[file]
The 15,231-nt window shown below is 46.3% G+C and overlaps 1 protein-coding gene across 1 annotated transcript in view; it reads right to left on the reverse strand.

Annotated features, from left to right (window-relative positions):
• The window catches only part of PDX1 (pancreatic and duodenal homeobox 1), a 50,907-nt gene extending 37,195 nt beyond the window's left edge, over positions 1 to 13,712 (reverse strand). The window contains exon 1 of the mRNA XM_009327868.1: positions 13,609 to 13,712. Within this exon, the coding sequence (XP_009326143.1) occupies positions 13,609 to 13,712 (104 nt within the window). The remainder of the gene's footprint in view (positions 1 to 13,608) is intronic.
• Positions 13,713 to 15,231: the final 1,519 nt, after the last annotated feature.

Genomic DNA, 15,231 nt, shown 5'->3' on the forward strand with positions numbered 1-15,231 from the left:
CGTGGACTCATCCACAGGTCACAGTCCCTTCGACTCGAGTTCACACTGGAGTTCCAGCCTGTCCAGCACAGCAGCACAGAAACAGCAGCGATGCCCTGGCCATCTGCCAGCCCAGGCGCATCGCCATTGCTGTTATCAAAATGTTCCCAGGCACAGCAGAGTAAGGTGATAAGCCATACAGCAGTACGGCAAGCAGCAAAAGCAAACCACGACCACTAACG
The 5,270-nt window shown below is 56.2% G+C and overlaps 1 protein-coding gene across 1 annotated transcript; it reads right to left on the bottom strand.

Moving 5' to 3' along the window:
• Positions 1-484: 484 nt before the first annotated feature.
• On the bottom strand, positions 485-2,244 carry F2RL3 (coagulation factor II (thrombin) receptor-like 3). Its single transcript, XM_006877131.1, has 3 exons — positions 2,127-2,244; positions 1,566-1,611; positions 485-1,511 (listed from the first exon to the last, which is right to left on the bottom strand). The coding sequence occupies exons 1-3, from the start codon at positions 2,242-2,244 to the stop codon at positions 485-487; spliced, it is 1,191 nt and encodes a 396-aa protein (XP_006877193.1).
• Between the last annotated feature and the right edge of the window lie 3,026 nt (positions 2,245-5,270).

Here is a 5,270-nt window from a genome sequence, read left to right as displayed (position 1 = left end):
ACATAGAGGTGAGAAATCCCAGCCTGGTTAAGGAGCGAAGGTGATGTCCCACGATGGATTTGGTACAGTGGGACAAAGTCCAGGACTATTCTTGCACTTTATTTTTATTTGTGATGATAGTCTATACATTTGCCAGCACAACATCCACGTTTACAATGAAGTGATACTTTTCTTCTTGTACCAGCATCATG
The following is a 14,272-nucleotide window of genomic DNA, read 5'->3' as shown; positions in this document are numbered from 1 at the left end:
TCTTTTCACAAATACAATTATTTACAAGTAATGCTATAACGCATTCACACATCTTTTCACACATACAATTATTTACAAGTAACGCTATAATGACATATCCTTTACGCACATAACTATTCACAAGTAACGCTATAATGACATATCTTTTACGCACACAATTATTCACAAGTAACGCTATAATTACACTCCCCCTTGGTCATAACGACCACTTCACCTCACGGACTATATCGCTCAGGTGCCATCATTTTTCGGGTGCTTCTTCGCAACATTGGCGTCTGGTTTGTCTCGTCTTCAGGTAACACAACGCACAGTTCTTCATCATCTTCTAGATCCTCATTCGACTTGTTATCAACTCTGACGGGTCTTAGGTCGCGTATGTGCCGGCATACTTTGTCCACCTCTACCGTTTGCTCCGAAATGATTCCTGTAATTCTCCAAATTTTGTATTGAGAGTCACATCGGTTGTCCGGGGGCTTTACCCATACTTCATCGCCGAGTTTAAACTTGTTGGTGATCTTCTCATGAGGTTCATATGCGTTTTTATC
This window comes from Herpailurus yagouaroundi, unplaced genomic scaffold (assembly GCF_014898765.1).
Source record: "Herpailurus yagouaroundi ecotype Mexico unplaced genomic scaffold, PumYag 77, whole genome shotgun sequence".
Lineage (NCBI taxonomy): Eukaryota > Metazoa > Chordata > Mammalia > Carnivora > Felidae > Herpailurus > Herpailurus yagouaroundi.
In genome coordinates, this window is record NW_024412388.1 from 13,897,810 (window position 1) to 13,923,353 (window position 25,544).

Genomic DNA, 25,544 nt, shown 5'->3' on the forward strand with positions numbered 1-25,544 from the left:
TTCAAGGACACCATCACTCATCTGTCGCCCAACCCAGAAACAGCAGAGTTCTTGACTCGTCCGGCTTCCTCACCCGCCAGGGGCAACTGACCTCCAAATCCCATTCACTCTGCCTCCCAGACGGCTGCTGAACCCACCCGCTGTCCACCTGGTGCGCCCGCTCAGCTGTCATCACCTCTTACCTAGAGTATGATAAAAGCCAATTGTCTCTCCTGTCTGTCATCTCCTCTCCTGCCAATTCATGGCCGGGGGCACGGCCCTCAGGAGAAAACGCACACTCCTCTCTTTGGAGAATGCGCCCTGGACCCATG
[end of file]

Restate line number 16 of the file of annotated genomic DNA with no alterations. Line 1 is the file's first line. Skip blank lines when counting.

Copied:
This window comes from Herpailurus yagouaroundi, unplaced genomic scaffold (assembly GCF_014898765.1).